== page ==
Skip to main content

On the 13th and 14th February 2024, the members of work package six (WP6) met at the Open University’s Walton Hall Campus in Milton Keynes. The two-day gathering promised to be an engaging period of collaboration and dissemination. The members of work package six came together the evening prior to the two-day gathering to enjoy a meal and catch-up. Even the UK’s grey slate sky and inhospitable rain could not dimmish our spirits as we welcomed colleagues from both Panteion and University of Malta.  The sleek and modern campus library meeting room was our home for the knowledge exchange event co-hosted with the Open University’s Culture and Social Psychology (CUSP) research strand.

Dr Sandra Obradović expertly chaired the day’s events which began with an insightful introduction to everyday extremism by OppAttune’s Scientific Coordinator, Professor Kesi Mahendran. The focus here being on exploring what, as a consortium, we mean by the term ‘everyday extremism’ and its potential as an explanatory concept. The first presentation of the event was by Open University Professor Eleni Andreouli who offered insights into the collective thinking from WP5 on developing a framework for understanding the emergence of opposition drivers. Professor Xenia Chryssochoou, of Panteion, discussed the theory of two political extremes and the impact on democratic participation. A pleasingly old-fashioned lunch voucher was gladly received and spent by all at the HUB Café on campus. Those moments that online meetings simply cannot replicate were enacted to the full, i.e.: exchanging ideas about the world whilst sharing good food.

The post-session began engagingly with Panteion’s Dr Antonis Demakis talking on how to better understand who and why the public engage in conspiracy theories. Open University PhD researcher Evangelia Vergouli considered the potential avenues for scientific endeavour for her dialogical-based research on the influence of political actors on Citizens’ voting behaviour. Stimulating idea sharing ensued as Evangelia then invited contributions as to how certain elements of her study could be developed going forward. After such thought-provoking discourse, the afternoon coffee break was well-earned and kept the engine running as we moved into late afternoon. The final presentation by WP6 colleague was Professor Gordon Sammut’s enlightening description of the process for developing a scale which measures everyday extremism. The event concluded with a final thirty minutes of ideas and contributions from attendees as to how everyday extremism should be understood and its implications for the project.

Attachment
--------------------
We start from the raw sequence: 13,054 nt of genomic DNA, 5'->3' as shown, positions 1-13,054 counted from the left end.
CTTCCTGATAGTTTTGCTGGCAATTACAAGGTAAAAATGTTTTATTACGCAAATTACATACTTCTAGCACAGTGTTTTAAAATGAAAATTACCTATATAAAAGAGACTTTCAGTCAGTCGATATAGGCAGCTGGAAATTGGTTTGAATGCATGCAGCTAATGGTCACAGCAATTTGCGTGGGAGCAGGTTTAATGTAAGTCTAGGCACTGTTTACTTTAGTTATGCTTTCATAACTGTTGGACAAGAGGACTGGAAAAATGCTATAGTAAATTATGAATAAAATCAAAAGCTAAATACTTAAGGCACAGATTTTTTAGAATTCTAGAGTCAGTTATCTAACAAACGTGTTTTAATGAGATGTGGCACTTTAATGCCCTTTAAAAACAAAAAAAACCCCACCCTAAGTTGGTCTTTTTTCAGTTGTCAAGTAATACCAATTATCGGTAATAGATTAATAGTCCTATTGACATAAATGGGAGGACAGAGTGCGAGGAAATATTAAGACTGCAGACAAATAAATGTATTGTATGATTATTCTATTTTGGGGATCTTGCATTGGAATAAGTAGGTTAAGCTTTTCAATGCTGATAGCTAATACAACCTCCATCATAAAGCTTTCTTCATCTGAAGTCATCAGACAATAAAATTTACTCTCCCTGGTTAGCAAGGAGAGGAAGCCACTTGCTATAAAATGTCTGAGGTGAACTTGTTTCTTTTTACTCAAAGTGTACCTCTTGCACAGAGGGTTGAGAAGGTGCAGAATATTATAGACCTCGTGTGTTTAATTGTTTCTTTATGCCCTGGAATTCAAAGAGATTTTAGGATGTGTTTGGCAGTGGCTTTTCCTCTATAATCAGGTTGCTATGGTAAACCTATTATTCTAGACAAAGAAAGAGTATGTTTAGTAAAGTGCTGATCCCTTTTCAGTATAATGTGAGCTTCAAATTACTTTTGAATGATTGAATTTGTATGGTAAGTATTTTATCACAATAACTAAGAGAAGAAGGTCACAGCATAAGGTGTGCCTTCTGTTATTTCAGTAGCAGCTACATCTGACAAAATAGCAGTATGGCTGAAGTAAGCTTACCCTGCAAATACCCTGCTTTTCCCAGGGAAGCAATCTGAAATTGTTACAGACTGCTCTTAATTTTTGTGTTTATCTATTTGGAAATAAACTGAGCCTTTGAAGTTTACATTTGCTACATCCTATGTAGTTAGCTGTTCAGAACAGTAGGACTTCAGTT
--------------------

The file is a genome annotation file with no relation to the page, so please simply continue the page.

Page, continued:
Day two was a morning/early afternoon session among WP6 (Attuning Public Dialogue & Narratives) colleagues to reflect on yesterday’s events and discuss deliverable 6.1.  Specifically, which items, of those already included, should be used in the WiDE Angle survey. The survey is intended to be disseminated across 15 countries and designed to measure Worldviews, Identification, Disaffection, and Extremism to identify the psychological drivers of everyday extremism. Therefore, an intense period of discussion on issues related to the survey meant the morning moved quickly into afternoon. Goodbyes were then exchanged secure in the knowledge that a stimulating exchange of discussion and debate had moved us a step closer to reaching our goals for the work package.

Leave a Reply

Translate »
Skip to content